The good news is the 14 patrons sent to the hospital were all discharged by the next day, and the resort had a plan and a contingency for such events that was executed in a timely manner. But what circumstances kept 150 people from leaving the area to go to a more protected area after the warning was issued? Steve’s initial thoughts connect the reluctance to relocate to the fact that some of the seating was general admission of a standing section (or what NFPA 101, Life Safety Code, calls festival seating) of the venue. In other words, some patrons had been waiting a long time to get into the venue. Again, from the WinStar Twitter feed:
"We thought WE loved @backstreetboys. These fans have been waiting since 1AM!!!!! Only a few more hours to go.... #WinStarLive"
Human and occupant behaviors are sometimes tricky to predict. In this case, fans waited a long time to secure a prime spot in the standing section of the venue. Perhaps the desire of the approximately 150 individuals to get the best spot trumped their concerns for personal safety. In assembly occupancies, the Life Safety Evaluation (LSE) contained in NFPA 101 can help event organizers with this challenge. The LSE is a powerful tool that assists venue operators in identifying and addressing a wide range of scenarios, hazards, and crowd behaviors. The following are 10 broad conditions in the LSE. Those underlined have direct utility to this event.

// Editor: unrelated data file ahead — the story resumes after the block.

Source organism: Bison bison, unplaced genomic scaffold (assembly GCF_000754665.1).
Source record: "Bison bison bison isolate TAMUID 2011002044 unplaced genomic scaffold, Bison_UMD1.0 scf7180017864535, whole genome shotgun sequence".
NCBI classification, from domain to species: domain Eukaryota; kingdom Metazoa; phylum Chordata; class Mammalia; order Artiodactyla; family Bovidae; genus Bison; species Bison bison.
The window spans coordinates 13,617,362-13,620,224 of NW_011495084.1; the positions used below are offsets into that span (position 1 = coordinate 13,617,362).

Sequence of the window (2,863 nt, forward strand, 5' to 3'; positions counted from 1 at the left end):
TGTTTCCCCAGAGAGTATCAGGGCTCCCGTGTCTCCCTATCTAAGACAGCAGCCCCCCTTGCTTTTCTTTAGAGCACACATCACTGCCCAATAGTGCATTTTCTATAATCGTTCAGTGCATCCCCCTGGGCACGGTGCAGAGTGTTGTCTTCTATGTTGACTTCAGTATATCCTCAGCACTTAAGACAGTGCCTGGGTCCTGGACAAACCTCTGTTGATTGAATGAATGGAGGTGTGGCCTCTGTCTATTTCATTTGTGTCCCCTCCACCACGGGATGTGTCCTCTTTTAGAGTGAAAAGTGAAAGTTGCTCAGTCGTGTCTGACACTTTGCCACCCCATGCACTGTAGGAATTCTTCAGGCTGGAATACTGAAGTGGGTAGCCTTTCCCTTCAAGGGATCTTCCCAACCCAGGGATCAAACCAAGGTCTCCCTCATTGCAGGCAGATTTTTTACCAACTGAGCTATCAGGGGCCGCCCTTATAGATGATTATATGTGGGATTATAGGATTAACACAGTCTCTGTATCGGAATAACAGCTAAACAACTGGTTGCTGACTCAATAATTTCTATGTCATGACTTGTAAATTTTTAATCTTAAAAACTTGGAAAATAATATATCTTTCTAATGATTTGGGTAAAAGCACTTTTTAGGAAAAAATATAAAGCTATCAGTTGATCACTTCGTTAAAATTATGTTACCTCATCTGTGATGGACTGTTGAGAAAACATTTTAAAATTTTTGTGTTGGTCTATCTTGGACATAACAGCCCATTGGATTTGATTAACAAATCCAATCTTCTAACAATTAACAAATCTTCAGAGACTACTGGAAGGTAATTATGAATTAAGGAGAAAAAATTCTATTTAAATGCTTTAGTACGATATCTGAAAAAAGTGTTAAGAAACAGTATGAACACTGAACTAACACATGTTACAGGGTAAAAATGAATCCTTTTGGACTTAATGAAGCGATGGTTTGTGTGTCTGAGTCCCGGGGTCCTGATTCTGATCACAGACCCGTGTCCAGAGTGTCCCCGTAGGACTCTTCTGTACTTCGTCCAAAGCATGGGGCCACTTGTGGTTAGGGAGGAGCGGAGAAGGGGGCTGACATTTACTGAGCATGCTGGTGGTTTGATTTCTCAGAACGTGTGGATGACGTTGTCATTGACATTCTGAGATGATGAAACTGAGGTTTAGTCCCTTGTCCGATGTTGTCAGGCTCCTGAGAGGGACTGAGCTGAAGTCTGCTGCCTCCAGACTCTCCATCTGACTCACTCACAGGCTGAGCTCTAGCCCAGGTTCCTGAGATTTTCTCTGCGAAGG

(1) Nature of the events and the participants and attendees
(2) Access and egress movement, including crowd density problems
(3) Medical emergencies
(4) Fire hazards
(5) Permanent and temporary structural systems
(6) Severe weather conditions
(8) Civil or other disturbances
(9) Hazardous materials incidents within and near the facility
(10) Relationships among facility management, event participants, emergency response agencies, and others having a role in the events accommodated in the facility
Here are some thoughts on the items noted.
(1) In this case, the nature of the event included being outdoors and attendees showing up very early and waiting.
(2) Access issues included certain admission tickets being standing only. First to get in would get a good spot.
(5) Temporary structures had been set up as part of the event.
(6) Severe weather was detected.
(10) The venue appears to have had a plan that was executed, including an immediate and appropriate response to the event and working to communicate follow-up information.
Other considerations involving the LSE are in the annex of the code. These include ingress patterns, ticketing/seating policies, duration of the event, and occupants’ commitments to the event. The list of concerns for completing the LSE are wide-ranging by default and for good reason.
The code also considers these types of occupant characteristics as it relates to performance-based design. One of those attributes states "Commitment—degree to which occupant is committed to an activity underway before the alarm." A report from the Fire Protection Research Foundation in 2012 actually looked at how widespread and diverse non-fire emergencies are in assembly occupancies. In many cases, the personal “commitment” to the event was oftentimes an influencing factor in the outcome. Assembly occupancies can accommodate a range of events, can be inside or outside, and can be influenced by countless factors.
Going out for a night of entertainment should be fun, relaxing, and safe. Quoting a popular Backstreet Boys song, "I want it that way."